Evidently someone had set up a Facebook “Like” page for REALTORS® and, presumably, mere real estate agents to join in to give and receive referrals. So far, so good.
It wasn’t until the registered trademark of the National Association of REALTORS® was used in the URL that things got a little dicey. No matter that it took the NAR awhile to catch onto this terrible offence and move to have the trademark removed from the URL and that some gazillion to a gazillion and a half Facebookers had “Liked” the page. A trademark is a trademark.
Facebook dutifully shut down the page and now all those “Likers” need to find another home to trade referrals — a home without the word REALTOR® in the URL.
Pass Me The Kleenex®, Please
First, I’d like to say that the National Association of REALTORS® has every right to enforce proper usage of their lawfully registered trademark. They have pages of guidelines, and it is no secret that they like to make sure that people don’t misuse the trademark and associated logos. In fact, they’ve done so well at this that the word REALTOR® has become the default reference, in the public mind, when referring to a real estate licensee whether they pay dues to the NAR or not.
Just like people refer to every photocopying machine as a Xerox® or every facial tissue as a Kleenex® so to with those of us in the real estate biz and the word REALTOR®. My only hope is that someday the NAR will come out with something that can explain the difference between REALTORS® and your run-of-the-mill real estate licensee beyond the fact that REALTORS® are members of the National Association of REALTORS® (i.e., we pay dues) and that we pledge to adhere to a Code of Ethics.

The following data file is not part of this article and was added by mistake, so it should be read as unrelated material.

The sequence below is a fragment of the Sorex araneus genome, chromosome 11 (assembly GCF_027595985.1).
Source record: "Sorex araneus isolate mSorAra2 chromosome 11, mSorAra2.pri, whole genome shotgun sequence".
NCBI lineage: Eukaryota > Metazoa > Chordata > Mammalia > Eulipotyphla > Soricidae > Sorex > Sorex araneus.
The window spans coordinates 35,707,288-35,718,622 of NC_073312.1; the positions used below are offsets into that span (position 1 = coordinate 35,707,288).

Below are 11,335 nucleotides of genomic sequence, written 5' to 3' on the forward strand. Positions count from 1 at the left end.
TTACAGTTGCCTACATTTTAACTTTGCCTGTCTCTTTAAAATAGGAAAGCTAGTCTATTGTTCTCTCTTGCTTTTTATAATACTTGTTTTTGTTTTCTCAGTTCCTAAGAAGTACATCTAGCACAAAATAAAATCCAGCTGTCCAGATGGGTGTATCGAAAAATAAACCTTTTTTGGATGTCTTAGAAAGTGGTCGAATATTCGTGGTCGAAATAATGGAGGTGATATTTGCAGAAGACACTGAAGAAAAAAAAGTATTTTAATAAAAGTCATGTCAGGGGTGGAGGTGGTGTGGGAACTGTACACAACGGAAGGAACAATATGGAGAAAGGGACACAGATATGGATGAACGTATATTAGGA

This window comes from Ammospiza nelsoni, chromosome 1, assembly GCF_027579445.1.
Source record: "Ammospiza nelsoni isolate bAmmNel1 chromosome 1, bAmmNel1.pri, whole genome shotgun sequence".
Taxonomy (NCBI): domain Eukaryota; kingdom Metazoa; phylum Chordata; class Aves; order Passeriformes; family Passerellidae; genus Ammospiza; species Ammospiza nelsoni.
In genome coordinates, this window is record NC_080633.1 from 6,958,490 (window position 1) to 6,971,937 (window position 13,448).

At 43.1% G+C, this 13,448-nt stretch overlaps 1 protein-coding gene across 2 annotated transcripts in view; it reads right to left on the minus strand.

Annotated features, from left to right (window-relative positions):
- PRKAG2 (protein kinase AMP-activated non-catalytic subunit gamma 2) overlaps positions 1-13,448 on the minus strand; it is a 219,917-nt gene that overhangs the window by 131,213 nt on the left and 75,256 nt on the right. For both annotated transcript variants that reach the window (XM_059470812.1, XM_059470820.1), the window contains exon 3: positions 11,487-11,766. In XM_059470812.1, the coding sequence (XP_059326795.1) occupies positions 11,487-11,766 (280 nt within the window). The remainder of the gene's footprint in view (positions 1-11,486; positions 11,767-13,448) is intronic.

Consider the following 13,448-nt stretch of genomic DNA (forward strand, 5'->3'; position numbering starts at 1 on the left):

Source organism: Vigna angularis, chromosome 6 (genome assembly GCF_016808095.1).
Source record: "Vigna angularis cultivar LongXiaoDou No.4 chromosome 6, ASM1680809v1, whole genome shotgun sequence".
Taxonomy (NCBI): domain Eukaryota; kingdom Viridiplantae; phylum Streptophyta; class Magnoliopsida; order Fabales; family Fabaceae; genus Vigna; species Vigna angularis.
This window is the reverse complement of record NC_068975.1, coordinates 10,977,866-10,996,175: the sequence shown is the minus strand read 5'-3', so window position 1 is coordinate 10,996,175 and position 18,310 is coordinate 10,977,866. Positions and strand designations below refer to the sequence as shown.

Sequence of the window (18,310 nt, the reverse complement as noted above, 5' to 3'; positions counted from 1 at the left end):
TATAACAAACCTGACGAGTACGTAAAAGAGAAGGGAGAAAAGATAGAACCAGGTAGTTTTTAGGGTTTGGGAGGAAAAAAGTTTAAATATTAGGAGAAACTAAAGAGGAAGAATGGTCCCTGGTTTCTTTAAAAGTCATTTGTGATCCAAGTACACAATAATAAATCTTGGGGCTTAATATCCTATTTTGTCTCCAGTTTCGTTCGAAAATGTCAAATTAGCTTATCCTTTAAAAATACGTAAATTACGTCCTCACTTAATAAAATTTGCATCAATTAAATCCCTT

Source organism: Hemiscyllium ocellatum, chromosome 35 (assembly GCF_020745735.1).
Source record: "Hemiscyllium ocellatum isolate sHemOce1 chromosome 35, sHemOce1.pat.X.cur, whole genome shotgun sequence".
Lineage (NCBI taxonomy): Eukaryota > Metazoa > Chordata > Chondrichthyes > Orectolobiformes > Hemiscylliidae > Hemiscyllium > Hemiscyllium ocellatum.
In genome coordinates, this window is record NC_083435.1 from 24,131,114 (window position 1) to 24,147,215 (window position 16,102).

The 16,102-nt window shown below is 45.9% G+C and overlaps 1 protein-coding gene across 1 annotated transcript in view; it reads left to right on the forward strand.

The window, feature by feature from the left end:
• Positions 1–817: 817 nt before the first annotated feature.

If You’re on Facebook You Must be a Great Referral Partner
More to the point, for me, is this: how effective is a Facebook “Like” page as a source for a decent referral partner.
True. I don’t know every REALTOR® in every geographic location and even if I go to what I consider to be more credible referral directories, it’s possible I could pick a real loser. Yet, it seems to me that picking someone from Facebook is way too random. Sure. If I know you through one of my professional networking groups or Designation groups or even company directory and you’re also involved in Social Media, it’s a big plus. However, I don’t know that being on a Facebook “Like” page with a gazillion other real estate licencees is the primary driver when I’m looking for a referral partner in Pocatello, ID.
Maybe I’m wrong about this. I know it’s worked for some people. But as an old [pre-real estate] boss was fond of saying, “Even a blind squirrel can find nut sometimes.”